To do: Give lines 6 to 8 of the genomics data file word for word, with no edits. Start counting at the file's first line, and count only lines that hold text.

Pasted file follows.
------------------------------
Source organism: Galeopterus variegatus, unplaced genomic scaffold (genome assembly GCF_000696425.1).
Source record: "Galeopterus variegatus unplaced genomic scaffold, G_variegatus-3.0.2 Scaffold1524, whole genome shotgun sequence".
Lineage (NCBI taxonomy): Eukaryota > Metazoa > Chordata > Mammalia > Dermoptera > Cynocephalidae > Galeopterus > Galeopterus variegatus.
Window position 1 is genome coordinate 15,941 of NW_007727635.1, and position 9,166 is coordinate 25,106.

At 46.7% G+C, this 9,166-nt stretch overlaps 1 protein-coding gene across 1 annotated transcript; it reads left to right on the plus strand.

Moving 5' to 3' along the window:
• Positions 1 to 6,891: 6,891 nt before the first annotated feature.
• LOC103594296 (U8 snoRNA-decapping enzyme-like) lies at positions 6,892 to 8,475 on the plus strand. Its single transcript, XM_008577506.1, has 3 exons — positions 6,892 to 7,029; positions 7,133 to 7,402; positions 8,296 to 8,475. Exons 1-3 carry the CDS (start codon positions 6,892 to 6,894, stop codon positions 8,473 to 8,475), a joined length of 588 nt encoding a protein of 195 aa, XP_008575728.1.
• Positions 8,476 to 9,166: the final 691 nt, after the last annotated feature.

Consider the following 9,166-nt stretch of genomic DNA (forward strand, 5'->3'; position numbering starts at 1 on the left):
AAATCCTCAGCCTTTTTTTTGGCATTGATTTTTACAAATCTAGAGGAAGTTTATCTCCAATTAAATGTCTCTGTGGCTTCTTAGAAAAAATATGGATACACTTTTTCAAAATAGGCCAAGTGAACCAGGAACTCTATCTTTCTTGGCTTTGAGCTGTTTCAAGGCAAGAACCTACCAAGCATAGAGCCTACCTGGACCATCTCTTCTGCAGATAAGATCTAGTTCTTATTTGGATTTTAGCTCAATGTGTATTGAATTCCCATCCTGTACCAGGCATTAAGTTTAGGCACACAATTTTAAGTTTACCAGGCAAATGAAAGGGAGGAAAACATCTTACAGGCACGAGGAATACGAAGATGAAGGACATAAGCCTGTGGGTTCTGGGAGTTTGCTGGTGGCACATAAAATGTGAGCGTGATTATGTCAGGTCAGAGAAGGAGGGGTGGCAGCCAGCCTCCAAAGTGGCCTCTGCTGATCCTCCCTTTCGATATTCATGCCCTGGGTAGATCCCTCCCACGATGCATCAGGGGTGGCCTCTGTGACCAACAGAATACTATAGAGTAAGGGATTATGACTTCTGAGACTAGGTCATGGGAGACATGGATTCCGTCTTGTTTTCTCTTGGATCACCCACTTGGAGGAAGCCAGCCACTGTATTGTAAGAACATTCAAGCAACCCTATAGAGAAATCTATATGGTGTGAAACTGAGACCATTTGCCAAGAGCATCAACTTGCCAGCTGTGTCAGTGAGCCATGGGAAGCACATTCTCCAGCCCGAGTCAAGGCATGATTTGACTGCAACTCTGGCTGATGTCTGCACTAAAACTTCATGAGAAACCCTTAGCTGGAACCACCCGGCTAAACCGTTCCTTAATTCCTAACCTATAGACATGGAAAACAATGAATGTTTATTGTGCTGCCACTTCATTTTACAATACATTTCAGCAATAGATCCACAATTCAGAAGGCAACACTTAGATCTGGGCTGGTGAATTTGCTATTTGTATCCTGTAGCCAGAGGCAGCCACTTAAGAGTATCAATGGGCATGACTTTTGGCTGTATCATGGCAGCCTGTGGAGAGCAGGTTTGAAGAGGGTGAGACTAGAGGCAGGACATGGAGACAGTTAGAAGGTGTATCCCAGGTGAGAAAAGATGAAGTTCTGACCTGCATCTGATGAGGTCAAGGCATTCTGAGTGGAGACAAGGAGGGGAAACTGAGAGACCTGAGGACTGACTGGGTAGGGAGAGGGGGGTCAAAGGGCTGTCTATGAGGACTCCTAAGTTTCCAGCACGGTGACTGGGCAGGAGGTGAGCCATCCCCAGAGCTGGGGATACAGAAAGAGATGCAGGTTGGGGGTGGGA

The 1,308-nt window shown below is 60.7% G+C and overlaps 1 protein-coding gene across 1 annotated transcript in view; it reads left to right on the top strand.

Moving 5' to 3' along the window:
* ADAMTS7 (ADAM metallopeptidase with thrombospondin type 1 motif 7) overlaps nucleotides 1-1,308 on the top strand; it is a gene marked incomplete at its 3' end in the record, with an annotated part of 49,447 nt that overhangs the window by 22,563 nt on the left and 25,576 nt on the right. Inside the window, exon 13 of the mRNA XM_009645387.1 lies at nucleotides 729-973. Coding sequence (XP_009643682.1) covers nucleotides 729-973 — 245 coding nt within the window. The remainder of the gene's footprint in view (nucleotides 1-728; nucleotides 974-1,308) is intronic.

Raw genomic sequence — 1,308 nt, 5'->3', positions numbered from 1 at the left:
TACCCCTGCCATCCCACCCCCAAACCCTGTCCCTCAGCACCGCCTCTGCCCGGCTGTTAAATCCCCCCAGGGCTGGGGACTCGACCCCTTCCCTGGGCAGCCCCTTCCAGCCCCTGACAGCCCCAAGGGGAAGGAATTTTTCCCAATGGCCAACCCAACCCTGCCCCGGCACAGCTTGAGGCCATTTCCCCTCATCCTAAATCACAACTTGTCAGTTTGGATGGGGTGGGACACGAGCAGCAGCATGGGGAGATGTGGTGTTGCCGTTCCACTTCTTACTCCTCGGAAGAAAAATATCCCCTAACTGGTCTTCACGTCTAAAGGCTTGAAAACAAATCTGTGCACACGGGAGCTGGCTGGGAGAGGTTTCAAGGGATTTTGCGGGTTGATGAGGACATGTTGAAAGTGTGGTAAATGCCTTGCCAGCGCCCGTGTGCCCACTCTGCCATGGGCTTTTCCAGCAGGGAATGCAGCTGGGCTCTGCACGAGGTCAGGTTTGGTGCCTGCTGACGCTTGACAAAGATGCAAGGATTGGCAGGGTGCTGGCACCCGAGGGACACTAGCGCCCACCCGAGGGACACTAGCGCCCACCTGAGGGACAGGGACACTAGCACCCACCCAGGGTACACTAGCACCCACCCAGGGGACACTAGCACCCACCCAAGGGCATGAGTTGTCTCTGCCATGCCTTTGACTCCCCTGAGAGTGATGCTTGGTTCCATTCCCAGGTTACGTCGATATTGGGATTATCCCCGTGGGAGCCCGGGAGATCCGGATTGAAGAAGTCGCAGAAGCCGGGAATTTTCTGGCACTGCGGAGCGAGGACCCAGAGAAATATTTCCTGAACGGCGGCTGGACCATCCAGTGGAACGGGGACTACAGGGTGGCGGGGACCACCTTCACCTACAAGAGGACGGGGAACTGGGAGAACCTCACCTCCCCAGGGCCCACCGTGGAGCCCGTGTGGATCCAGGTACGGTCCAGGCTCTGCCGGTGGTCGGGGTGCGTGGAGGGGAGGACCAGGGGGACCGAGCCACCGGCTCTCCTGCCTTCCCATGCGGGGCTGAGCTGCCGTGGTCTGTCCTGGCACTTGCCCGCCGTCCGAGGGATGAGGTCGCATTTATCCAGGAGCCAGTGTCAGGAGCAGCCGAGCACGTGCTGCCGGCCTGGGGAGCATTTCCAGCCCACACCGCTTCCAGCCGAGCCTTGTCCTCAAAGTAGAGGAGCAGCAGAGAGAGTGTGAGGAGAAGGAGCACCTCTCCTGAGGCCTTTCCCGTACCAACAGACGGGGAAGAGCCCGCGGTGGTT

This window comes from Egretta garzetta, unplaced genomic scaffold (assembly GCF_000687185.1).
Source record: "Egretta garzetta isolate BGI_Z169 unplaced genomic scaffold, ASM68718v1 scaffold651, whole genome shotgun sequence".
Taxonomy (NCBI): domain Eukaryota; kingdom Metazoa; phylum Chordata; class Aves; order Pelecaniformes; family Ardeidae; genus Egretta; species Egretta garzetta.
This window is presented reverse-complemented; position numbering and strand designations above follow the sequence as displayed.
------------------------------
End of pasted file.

Moving 5' to 3' along the window:
• Positions 1 to 6,891: 6,891 nt before the first annotated feature.
• LOC103594296 (U8 snoRNA-decapping enzyme-like) lies at positions 6,892 to 8,475 on the plus strand. Its single transcript, XM_008577506.1, has 3 exons — positions 6,892 to 7,029; positions 7,133 to 7,402; positions 8,296 to 8,475. Exons 1-3 carry the CDS (start codon positions 6,892 to 6,894, stop codon positions 8,473 to 8,475), a joined length of 588 nt encoding a protein of 195 aa, XP_008575728.1.